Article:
Railroads in Licking County
These photos show employees at the B&O roundhouse, supervisory staff, and the shop force in 1933 and 1934.
Several tools used by the B&O, including a wood burning stove, tools for repairing rails, and a brakeman's lantern.
Artifacts from the B&O, including a journal of railroad employee correspondence, a travel pass, payroll ledgers, lanterns, calipers, and a plate from the Capitol Limited line of the B&O.
A variety of B&O memorabilia is on display, including photos, a model engine, and a uniform belonging to William Andrew Hiatt, B&O conductor from 1917 to 1942.
Pennsylvania Railroad passenger station, located on Walnut Street in downtown Newark.
The B&O passenger depot was located near The Works, at the confluence of the railroad tracks on Yearly Street south of East Main Street.
An aerial view of the B&O roundhouse and rail yard.
Backstory and Context
The Baltimore and Ohio Railroad
The Baltimore and Ohio Railroad (B&O) became one of the largest in the nation. Its route west from Baltimore and Washington was difficult to build because of numerous geographical features that had to be crossed in order to reach Ohio. Once the rail line reached Ohio however, it developed rapidly. In 1866, the B&O leased the Central Ohio Railroad for 20 years. By 1875, the B&O had taken control of the Sandusky, Mansfield and Newark Railroad, as well as the Newark, Somerset and Straitsville Railroad. These acquisitions gave the B&O three divisions operating in different sections of Ohio and connected Baltimore to Chicago for the first time.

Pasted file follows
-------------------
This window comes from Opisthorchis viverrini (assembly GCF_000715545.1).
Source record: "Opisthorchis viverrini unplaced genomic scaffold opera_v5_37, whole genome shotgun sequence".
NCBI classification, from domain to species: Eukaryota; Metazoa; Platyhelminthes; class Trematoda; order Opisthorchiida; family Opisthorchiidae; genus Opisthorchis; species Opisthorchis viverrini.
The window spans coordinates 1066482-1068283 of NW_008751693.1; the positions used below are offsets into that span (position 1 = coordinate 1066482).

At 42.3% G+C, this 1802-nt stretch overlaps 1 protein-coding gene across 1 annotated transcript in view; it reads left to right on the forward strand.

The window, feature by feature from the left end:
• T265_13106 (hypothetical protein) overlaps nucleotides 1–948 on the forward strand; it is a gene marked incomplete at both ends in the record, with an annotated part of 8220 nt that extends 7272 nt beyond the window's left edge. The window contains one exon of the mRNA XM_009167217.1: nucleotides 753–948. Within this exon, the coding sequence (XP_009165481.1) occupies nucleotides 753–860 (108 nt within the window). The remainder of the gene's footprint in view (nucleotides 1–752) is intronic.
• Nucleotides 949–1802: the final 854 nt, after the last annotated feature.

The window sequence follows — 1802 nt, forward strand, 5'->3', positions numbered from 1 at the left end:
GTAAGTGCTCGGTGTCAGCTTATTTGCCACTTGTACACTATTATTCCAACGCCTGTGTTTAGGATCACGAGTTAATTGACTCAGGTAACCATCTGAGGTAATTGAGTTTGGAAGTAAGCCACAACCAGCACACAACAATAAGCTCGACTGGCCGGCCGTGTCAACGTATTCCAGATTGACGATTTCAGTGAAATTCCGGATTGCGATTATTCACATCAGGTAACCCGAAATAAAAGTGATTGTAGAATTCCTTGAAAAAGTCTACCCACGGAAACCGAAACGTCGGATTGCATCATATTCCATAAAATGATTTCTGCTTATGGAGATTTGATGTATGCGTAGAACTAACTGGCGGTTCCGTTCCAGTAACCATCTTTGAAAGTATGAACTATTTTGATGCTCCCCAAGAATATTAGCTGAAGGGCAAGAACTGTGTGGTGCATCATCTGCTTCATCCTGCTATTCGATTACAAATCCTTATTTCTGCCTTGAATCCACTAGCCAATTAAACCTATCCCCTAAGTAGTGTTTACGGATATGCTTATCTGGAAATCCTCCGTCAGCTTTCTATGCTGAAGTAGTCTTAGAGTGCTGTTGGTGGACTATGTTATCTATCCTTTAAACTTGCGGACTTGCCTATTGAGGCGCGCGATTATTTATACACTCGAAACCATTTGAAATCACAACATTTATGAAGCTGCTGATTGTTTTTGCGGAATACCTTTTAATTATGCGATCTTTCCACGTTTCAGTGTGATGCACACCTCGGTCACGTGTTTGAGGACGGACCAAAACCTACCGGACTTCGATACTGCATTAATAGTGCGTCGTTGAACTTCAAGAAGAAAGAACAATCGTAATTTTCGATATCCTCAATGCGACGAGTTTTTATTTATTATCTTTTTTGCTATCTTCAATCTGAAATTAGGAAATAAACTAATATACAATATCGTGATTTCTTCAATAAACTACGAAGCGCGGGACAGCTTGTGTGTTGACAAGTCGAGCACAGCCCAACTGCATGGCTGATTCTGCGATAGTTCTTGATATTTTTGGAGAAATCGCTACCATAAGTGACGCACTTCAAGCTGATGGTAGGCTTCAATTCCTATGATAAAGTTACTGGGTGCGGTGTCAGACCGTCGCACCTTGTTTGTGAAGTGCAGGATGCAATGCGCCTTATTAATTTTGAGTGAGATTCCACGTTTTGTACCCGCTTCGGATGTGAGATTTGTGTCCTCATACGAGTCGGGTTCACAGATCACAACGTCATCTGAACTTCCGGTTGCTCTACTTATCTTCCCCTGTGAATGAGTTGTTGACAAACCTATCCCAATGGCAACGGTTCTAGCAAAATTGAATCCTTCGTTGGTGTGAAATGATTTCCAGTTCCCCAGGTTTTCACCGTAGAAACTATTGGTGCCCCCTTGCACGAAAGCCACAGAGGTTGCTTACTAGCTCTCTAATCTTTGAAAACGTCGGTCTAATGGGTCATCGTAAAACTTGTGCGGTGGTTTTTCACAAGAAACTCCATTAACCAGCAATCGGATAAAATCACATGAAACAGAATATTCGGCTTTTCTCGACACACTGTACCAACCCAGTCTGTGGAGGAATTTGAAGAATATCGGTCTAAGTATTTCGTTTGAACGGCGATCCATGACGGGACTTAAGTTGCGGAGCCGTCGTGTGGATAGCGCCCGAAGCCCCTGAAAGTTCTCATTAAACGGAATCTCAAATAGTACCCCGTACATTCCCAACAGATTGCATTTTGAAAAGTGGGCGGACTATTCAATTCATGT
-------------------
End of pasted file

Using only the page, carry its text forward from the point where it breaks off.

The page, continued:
These divisions continued to operate well into the 1900's. During the first have of the century, an average of 90 freight and 25 passenger trains passed through Newark daily. On June 30, 1961, the last Baltimore and Ohio passenger train left Newark. Nearly 24 years later, the last train to originate from Newark left the B&O yard on March 3, 1985. This event signaled the end of the glory days of railroading in Newark.
B&O Roundhouse and Rail Yard
In 1873, the Baltimore and Ohio Railroad Company built "...the most extensive car shops to be found in the west" in Newark. the facility included ten separate buildings and employed as many as 800 men as machinists, mechanics, molders, pattern makers, Blacksmiths, and car builders. The Newark Rail yard was the headquarters for four divisions of the B&O - the Lake Erie, Columbus, Shawnee, and Central Ohio divisions.
A unique feature of many rail yards were the roundhouses and turntables. A roundhouse is a large circular or semicircular building with multiple stalls for the storage and repair of locomotives or other rail cars. A turntable allows a single track access to all the stalls. A twenty-five stall roundhouse was built at the Newark Rail Yard in 1905. The roundhouse included drop pits in several stalls to allow mechanics to work on locomotives from beneath them. The Chesapeake and Ohio Railroad purchased most of the B&O in 1963, including the rail yards in Newark. Within a few years of the purchase, the roundhouse and most of the other buildings in the yard were dismantled.